The United Nations Stabilization Mission in the Democratic Republic of the Congo (MONUSCO) inaugurated in May in Sake, 27 km west of Goma (North Kivu), several projects in support of victims of sexual exploitation and abuse by UN and related personnel.
These projects aim to strengthen communities through vocational training of young people and women who are victims and/or exposed to sexual exploitation, abuse and other forms of violence, and give them opportunities so that they do not have to engage in transactional sex. This initiative will also facilitate the reintegration of victims within their home environment.
“Siku ya Mazingira” (SYAM), a local organization and UN partner in charge of implementing the projects, also plans to reinforce awareness-raising and complaint mechanisms so that at-risk communities can safely report allegations.
Housed in a building inaugurated on the occasion, vulnerable women and victims of abuse will be able to take their lives into their own hands by practicing mushroom farming, sewing, baking, soap-making, improved cooking, hairdressing and animal husbandry.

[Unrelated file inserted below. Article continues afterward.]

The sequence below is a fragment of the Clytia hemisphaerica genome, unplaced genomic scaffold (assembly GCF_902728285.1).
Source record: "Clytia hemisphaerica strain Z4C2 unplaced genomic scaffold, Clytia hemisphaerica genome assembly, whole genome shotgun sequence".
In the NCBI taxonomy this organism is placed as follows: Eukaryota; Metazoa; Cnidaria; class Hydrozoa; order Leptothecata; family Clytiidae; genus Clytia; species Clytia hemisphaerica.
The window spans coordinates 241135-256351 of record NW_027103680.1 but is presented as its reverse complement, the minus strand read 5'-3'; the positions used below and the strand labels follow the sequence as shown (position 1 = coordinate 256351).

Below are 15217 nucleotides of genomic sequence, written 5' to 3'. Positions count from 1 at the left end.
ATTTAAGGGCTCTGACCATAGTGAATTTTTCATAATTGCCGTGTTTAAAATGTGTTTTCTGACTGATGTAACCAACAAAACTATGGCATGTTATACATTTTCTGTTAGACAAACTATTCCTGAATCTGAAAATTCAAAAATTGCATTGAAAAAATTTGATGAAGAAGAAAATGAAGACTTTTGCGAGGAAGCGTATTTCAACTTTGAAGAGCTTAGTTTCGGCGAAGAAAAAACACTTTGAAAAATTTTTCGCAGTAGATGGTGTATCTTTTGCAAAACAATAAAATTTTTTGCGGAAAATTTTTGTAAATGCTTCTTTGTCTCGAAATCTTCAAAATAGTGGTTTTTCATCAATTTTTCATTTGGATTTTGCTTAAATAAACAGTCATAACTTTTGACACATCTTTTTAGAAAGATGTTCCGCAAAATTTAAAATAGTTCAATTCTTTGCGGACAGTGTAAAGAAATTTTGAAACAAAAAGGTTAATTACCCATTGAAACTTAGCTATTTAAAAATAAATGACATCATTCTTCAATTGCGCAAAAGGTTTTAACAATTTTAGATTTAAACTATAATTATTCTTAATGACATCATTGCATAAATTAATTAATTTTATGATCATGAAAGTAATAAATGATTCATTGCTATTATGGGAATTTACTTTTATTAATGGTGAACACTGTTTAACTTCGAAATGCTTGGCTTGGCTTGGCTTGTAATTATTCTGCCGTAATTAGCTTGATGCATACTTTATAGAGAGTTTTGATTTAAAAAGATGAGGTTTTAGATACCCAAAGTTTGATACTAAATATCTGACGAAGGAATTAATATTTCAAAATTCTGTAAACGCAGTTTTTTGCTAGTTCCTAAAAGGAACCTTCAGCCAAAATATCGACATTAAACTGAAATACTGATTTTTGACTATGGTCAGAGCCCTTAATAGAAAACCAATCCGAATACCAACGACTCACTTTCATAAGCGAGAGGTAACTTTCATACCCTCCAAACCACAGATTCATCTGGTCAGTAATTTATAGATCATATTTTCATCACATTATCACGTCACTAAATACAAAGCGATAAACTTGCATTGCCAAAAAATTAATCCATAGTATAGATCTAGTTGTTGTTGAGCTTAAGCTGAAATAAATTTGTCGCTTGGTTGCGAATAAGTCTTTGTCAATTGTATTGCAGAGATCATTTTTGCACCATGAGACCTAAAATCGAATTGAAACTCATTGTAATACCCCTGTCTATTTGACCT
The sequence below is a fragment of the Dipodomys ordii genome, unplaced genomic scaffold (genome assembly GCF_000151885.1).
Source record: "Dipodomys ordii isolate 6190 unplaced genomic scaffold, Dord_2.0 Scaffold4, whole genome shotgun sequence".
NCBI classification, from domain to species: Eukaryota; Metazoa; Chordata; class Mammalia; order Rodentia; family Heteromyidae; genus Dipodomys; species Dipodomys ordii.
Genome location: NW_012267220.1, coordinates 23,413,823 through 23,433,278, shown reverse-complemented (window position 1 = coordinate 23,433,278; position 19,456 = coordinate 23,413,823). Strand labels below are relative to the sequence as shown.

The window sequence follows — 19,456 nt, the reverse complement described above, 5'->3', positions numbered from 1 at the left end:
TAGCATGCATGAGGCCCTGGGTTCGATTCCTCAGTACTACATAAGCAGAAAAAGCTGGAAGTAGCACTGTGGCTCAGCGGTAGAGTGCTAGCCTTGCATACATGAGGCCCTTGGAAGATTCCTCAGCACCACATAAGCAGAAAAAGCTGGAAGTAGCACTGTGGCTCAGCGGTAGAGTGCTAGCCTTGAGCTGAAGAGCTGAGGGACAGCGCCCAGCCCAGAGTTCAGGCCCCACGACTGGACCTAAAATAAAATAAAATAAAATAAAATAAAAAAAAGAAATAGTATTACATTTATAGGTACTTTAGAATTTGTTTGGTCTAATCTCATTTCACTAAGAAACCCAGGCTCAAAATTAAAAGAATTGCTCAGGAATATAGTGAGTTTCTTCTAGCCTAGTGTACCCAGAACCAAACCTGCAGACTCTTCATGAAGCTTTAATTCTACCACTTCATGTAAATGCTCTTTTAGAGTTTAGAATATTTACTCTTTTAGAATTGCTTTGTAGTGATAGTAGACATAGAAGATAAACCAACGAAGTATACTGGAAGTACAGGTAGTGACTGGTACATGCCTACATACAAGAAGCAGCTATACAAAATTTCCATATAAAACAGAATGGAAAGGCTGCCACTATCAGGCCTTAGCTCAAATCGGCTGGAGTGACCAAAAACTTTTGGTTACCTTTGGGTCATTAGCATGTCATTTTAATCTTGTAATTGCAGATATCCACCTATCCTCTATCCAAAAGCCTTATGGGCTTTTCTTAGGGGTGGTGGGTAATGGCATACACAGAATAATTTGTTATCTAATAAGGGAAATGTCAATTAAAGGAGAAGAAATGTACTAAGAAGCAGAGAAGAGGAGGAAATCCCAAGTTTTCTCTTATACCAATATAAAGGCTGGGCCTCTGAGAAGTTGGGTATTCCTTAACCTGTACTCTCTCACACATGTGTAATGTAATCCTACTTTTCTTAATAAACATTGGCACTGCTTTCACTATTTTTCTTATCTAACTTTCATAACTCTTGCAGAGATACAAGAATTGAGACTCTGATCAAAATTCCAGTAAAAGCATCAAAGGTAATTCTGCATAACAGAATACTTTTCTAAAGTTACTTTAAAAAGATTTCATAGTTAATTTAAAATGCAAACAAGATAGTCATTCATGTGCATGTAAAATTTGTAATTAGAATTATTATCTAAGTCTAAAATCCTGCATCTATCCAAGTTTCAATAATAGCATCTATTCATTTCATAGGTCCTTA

In total, more than 500 community members will be able to learn a trade there, produce food and generate income.
Opening the ceremony on behalf of the Special Representative of the Secretary-General in the DRC, MONUSCO Chief of staff Nancee Oku Bright said that these projects are part of the UN's global efforts to prevent and combat this scourge.
Since 2013, MONUSCO has been working with communities so that "not only the host communities but also staff are effectively protected from the devastating consequences that may result from these interactions," she said.
The ceremony was attended by victims and their families, local government officials, community leaders and MONUSCO representatives.
Funded by the Trust Fund in Support of Victims of Sexual Exploitation and Abuse at a cost of US $ 175,000 with contributions from Japan and Norway, these projects target the provinces of North and South Kivu, including the towns of Sake, Bujovu, Munigi and Kavumu.
Other victim assistance projects funded through the same mechanism are under preparation in Liberia and the Central African Republic.